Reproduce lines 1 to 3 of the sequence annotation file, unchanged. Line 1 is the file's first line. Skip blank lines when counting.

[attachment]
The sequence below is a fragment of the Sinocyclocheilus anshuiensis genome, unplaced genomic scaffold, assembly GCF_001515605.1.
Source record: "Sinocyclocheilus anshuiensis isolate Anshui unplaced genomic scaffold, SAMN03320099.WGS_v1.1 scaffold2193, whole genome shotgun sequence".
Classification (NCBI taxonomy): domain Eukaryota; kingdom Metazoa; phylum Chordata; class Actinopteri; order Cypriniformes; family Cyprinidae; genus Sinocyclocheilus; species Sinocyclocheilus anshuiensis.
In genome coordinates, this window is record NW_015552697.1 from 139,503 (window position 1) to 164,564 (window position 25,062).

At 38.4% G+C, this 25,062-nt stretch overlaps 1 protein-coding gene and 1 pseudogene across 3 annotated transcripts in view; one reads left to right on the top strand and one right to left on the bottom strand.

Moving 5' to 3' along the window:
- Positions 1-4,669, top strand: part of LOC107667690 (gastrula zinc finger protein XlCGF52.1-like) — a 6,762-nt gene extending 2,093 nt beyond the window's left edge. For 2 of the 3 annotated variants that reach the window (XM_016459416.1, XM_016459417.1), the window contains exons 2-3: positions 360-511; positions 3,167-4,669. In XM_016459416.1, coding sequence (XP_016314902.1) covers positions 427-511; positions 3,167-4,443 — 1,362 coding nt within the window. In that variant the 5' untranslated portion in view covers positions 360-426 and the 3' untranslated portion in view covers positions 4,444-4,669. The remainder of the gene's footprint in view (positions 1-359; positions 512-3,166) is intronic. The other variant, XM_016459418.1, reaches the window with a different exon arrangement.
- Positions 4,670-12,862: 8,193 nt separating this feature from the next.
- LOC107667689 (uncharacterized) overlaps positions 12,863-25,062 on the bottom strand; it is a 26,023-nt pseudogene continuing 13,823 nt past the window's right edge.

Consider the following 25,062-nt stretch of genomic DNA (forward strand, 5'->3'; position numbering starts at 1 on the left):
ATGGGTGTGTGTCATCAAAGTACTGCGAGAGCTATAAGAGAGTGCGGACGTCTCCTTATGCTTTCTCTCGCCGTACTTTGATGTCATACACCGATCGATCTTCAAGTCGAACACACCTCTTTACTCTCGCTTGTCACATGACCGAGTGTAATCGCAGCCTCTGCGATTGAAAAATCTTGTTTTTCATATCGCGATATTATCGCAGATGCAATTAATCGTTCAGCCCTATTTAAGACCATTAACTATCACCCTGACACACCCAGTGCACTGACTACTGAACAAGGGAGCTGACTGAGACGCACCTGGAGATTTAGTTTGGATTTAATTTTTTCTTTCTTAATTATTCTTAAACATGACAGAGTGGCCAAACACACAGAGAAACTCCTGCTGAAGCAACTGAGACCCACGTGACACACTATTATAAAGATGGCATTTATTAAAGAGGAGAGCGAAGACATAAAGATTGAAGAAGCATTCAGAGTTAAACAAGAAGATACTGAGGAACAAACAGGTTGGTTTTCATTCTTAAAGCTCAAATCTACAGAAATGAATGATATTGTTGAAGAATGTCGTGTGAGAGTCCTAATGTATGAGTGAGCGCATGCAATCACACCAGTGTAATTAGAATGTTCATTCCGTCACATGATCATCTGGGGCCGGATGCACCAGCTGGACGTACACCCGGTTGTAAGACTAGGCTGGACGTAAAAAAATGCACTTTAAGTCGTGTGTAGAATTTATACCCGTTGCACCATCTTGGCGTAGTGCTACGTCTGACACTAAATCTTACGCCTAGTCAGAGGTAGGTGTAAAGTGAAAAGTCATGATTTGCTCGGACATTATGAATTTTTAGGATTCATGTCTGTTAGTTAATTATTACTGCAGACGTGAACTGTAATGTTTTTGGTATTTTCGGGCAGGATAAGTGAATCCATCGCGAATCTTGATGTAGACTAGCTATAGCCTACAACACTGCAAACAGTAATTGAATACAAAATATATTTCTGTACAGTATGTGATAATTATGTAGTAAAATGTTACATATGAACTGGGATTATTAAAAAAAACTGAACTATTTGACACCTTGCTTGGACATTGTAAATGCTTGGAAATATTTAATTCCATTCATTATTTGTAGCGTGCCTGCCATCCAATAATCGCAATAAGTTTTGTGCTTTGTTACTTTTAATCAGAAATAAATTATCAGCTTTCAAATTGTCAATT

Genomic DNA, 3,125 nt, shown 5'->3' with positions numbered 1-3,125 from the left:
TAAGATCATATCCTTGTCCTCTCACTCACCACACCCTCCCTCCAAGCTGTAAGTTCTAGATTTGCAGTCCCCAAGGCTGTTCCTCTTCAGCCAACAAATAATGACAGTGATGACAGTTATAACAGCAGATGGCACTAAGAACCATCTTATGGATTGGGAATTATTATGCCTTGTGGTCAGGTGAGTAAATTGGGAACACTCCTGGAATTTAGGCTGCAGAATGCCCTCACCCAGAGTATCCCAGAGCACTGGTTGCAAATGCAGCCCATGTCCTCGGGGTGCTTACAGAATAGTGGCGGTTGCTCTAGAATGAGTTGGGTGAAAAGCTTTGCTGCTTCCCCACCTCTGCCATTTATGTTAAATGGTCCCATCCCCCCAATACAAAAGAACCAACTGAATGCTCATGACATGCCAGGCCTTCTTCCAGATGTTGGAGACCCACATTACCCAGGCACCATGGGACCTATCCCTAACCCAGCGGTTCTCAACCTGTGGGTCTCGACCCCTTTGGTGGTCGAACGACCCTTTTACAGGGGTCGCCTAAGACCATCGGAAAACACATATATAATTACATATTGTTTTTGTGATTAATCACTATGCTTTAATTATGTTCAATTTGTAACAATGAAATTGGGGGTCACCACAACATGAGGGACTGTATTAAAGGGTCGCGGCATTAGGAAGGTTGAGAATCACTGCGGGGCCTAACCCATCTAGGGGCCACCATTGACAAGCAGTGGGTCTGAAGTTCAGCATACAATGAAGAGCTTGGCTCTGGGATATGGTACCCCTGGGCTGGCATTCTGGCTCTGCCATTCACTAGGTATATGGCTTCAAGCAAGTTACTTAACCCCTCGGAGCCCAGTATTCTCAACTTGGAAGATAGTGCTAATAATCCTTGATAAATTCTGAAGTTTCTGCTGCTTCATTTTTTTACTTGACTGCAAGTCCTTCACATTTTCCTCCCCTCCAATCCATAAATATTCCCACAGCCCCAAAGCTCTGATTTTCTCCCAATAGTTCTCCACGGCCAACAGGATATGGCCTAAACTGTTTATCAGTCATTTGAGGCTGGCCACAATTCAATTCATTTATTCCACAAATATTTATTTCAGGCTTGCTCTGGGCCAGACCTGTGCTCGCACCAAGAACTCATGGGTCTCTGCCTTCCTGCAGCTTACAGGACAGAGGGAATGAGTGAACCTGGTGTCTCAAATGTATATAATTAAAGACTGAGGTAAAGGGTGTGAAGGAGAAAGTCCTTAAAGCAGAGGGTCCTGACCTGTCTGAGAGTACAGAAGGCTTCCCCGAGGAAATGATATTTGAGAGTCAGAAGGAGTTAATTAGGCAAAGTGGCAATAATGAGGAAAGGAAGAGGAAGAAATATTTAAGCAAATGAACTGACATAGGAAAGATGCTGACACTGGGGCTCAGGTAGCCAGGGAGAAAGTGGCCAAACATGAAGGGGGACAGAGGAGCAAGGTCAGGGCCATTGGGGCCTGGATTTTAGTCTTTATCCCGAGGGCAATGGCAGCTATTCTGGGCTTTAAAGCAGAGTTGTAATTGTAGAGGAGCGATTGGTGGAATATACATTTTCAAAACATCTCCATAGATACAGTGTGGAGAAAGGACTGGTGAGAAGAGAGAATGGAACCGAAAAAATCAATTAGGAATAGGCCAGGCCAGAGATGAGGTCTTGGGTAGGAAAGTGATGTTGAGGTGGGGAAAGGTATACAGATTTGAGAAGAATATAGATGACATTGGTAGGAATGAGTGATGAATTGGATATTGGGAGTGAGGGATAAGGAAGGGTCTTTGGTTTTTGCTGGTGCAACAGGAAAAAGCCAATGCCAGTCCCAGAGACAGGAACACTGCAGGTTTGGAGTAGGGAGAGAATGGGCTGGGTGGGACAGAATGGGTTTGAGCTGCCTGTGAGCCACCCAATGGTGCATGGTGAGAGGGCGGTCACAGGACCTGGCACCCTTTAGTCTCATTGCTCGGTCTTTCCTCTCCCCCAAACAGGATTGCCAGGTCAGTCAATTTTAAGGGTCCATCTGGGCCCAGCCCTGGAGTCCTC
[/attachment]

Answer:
The sequence below is a fragment of the Sinocyclocheilus anshuiensis genome, unplaced genomic scaffold, assembly GCF_001515605.1.
Source record: "Sinocyclocheilus anshuiensis isolate Anshui unplaced genomic scaffold, SAMN03320099.WGS_v1.1 scaffold2193, whole genome shotgun sequence".
Classification (NCBI taxonomy): domain Eukaryota; kingdom Metazoa; phylum Chordata; class Actinopteri; order Cypriniformes; family Cyprinidae; genus Sinocyclocheilus; species Sinocyclocheilus anshuiensis.